AMD EPYC Genoa Gaps Intel Xeon in Stunning Fashion

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AMD EPYC 9004 Genoa Platform

AMD breaks its chip delivery into two parts, the SoC, and then the platform enabled by the SoC. Here is the key overview slide. We have already discussed the top left side with the Zen 4 changes. So let us now get to the rest of the chip.

AMD EPYC 9004 Genoa SoC Overview
AMD EPYC 9004 Genoa SoC Overview

The 4th Gen EPYC CPU scales in the number of (up to) 8 core CCDs from 4 to 12. The halo part at 96 cores (and the 84-core variant) will utilize 12 CCDs. Lower core count options can use fewer CCDs. Such as 8 or 4. The 4x CCD variants (up to 32 cores) have an interesting trick where they can get 2x the links to the IO die per CCD. The 12 and 8 CCD variants only have one GMI3 link to the IO die.

AMD EPYC 9004 Genoa Chiplet Architecture GMI3 Narrow And GMI3 Wide
AMD EPYC 9004 Genoa Chiplet Architecture GMI3 Narrow And GMI3 Wide

Here is a look at that 4x CCD configuration with two GMI3 links to the IOD per CCD.

AMD EPYC 9004 Genoa Chiplet Architecture 4x CCD
AMD EPYC 9004 Genoa Chiplet Architecture 4x CCD

Here is the 8 CCD version of that where each CCD gets a single GMI3 connection

AMD EPYC 9004 Genoa Chiplet Architecture 8x CCD
AMD EPYC 9004 Genoa Chiplet Architecture 8x CCD

On the 12 CCD chips, all CCDs have a single GMI3 link to the IO die.

AMD EPYC 9004 Genoa Chiplet Architecture 12x CCD
AMD EPYC 9004 Genoa Chiplet Architecture 12x CCD

That is how the CCDs and IO die are connected, but then comes building out the rest of the system with I/O and memory. That is what gives us single and dual-socket servers.

AMD EPYC 9004 Genoa Platform Overview
AMD EPYC 9004 Genoa Platform Overview

AMD has a new generation of its Infinity Fabric interface which is AMD’s socket-to-socket interconnect. Infinity Fabric gets another speed bump in this generation. AMD’s Infinity Fabric uses SerDes that also can handle things like PCIe and so as those SerDes get faster for PCIe, Infinity Fabric follows suit. AMD moving from PCIe Gen3 era to Gen5 era on the links means that the interconnect bandwidth is now massive.

AMD EPYC 9004 Genoa Infinity Fabric Overview
AMD EPYC 9004 Genoa Infinity Fabric Overview

In the above diagram, you may notice that there are 3Link and 4Link options. AMD now has so much interconnect bandwidth that some customers will decide that three links are enough. The fourth link that requires an x16 port on the other end can be configured to instead operate as PCIe Gen5 x16 on each CPU, giving us 160x PCIe Gen5 lane configurations in 2P servers. We first covered this in Dell and AMD Showcase Future of Servers 160 PCIe Lane Design. Many applications such as storage and GPU servers were already finding that with the previous PCIe Gen4 era of Infinity Fabric only three socket-to-socket links were needed instead of four. Here is what this functionality can look like in a dual-socket server:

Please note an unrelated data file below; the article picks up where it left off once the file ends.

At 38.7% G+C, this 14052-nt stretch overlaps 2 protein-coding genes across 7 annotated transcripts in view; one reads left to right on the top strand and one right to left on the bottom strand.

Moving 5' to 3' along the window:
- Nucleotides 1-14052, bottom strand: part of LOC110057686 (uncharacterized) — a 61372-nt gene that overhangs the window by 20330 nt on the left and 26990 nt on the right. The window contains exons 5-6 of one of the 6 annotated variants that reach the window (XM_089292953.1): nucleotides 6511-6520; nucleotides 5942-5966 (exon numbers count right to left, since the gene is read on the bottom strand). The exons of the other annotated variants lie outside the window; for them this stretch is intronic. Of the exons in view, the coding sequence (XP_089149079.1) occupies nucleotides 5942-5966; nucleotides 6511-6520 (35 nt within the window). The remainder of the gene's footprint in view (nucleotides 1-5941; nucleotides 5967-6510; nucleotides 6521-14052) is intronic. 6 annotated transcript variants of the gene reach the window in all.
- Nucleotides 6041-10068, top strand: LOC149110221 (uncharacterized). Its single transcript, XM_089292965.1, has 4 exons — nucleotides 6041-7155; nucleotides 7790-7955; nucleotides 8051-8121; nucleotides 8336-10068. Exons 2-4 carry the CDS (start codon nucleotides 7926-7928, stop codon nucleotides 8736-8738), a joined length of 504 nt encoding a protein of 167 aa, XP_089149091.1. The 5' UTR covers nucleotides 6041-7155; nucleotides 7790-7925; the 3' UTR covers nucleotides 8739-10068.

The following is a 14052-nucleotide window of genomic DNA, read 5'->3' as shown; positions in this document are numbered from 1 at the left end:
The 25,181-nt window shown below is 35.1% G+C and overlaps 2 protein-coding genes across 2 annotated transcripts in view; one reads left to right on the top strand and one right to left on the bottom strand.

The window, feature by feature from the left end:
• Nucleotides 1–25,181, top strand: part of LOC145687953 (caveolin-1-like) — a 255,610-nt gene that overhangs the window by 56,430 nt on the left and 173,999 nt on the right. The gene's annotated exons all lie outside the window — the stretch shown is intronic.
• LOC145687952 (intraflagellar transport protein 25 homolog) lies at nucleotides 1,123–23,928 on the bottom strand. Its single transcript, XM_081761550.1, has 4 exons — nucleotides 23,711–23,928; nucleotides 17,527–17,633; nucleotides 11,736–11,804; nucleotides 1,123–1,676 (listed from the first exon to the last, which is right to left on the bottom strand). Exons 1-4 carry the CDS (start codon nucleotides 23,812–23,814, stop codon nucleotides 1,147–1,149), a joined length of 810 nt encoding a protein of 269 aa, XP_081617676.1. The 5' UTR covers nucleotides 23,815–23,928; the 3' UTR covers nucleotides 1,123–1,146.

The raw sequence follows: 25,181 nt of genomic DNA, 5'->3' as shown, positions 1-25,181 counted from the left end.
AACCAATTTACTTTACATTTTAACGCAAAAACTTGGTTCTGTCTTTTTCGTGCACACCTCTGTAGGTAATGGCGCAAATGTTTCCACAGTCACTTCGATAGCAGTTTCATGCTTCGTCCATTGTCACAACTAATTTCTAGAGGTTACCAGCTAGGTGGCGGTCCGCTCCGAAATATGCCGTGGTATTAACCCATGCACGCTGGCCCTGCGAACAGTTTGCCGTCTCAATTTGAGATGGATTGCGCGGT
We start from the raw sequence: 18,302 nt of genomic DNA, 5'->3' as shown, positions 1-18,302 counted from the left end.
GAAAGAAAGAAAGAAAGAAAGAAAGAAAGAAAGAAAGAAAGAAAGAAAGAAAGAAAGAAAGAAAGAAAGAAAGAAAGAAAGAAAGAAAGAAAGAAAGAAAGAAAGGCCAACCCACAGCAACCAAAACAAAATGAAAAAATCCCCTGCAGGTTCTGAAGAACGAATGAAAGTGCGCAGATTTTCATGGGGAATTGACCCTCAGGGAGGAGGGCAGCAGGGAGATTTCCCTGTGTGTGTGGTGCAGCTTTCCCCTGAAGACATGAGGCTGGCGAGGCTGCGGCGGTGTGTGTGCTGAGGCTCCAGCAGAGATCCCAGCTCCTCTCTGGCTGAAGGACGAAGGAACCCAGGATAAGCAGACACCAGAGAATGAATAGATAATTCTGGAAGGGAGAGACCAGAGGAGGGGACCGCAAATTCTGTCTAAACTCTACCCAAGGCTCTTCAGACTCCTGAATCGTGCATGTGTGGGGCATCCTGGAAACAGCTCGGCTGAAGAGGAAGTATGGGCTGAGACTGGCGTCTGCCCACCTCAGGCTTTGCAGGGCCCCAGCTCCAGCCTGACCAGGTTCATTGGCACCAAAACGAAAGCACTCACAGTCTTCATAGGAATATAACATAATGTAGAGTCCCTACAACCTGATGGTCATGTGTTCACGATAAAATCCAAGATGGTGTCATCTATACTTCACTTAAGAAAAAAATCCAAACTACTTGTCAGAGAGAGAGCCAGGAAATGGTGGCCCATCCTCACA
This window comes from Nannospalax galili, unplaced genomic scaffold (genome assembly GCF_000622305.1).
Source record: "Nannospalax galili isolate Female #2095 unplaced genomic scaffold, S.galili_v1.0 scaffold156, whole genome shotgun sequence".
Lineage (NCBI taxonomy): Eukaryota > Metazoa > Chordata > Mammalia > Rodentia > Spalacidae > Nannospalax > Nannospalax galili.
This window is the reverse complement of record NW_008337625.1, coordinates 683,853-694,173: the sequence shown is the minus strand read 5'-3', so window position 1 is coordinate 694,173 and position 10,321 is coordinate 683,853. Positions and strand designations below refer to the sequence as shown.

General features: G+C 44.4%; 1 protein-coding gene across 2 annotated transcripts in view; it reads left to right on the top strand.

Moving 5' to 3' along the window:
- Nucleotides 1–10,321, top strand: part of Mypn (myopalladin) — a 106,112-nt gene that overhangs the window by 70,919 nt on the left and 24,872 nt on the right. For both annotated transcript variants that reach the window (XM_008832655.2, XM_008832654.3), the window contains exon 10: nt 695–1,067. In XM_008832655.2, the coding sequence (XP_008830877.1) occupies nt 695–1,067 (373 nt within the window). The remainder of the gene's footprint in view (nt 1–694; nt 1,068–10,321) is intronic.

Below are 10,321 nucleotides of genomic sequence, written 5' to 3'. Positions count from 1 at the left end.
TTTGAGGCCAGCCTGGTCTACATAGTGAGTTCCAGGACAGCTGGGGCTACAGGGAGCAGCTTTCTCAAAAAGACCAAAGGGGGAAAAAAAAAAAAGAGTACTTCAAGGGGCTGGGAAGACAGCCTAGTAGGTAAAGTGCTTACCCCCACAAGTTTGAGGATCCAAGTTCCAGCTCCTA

AMD EPYC 9004 Genoa 2P XGMI Or PCIe Links
AMD EPYC 9004 Genoa 2P XGMI Or PCIe Links

The cabled connections are part of the socket-to-socket interconnect. Not only does that free up some motherboard trace requirements, but it also allows the same connectors to be used for PCIe instead by simply using different (longer) cables connecting to PCIe devices. In this server, these links are forward of the CPUs making them closer to the front panel for servicing PCIe Gen5 SSDs and accelerators. In the above example, these are configured socket-to-socket, but the other option is that they can be re-routed to other components such as front panel NVMe SSDs or even FPGAs, AI accelerators, or GPUs.

This functionality is due to the awesome SerDes that EPYC employs, and has employed for generations. Each CPU has 128 lanes that are generally broken up into x16 segments. 64 (or 4×16) are xGMI (socket-to-socket Infinity Fabric) and PCIe Gen5 capable. The other 64 lanes are xGMI, PCIe, CXL, and SATA capable. SATA is so slow compared to PCIe Gen5 x1 lanes that it is a very inefficient use of lanes. AMD still supports it, but at some point, we expect support to be dropped and a small amount of transistor count to be reclaimed. Those same 64 (4x 16) can also be used for CXL.

AMD EPYC 9004 Genoa SoC SERDES
AMD EPYC 9004 Genoa SoC SERDES

You may also notice on the slide above a few features. First, one can have up to 9 devices on a x16 root but the bifurcation can go down to x1. The other big one is the IO connectivity lanes. These are PCIe Gen3 lanes, not Gen5. AMD has a few extra lanes for things like motherboard low-speed SATA connections, 1/10GbE NICs, and so forth instead of a single WAFL lane (WAFL still lives in Genoa.) In dual-socket servers, one gets 12 extra lanes, and in a single socket 8 extra lanes. The difference is that two of the eight in each CPU are used for inter-socket communication in dual-socket configurations.

The impact of this is that AMD is able to get 128 PCIe Gen5 lanes (up to 64x can be CXL) in a single socket plus eight PCIe Gen3 lanes for miscellaneous functions. It would be strange to say that is a 136 PCIe lane CPU because of the vastly different speeds, but that is one way to look at it. In dual socket configurations, we will see 2x 64 = 128 or 2x 80 = 160 PCIe Gen5 lanes depending on the socket-to-socket xGMI link configuration mentioned earlier. Add another 12 PCIe Gen3 lanes and we get up to 172 total lanes, but only up to 160 PCIe Gen5 lanes.

Gen 5 is going to add a lot of cost to systems. OEMs have told us that the signaling challenges are becoming formidable. Cabled connections cost more, but can bridge further distances. Even with cabled connections, we are seeing views like this where connectors are angled to help with bend radius and shorter cabled runs. PCIe Gen5 is fast, but it also adds cost to systems.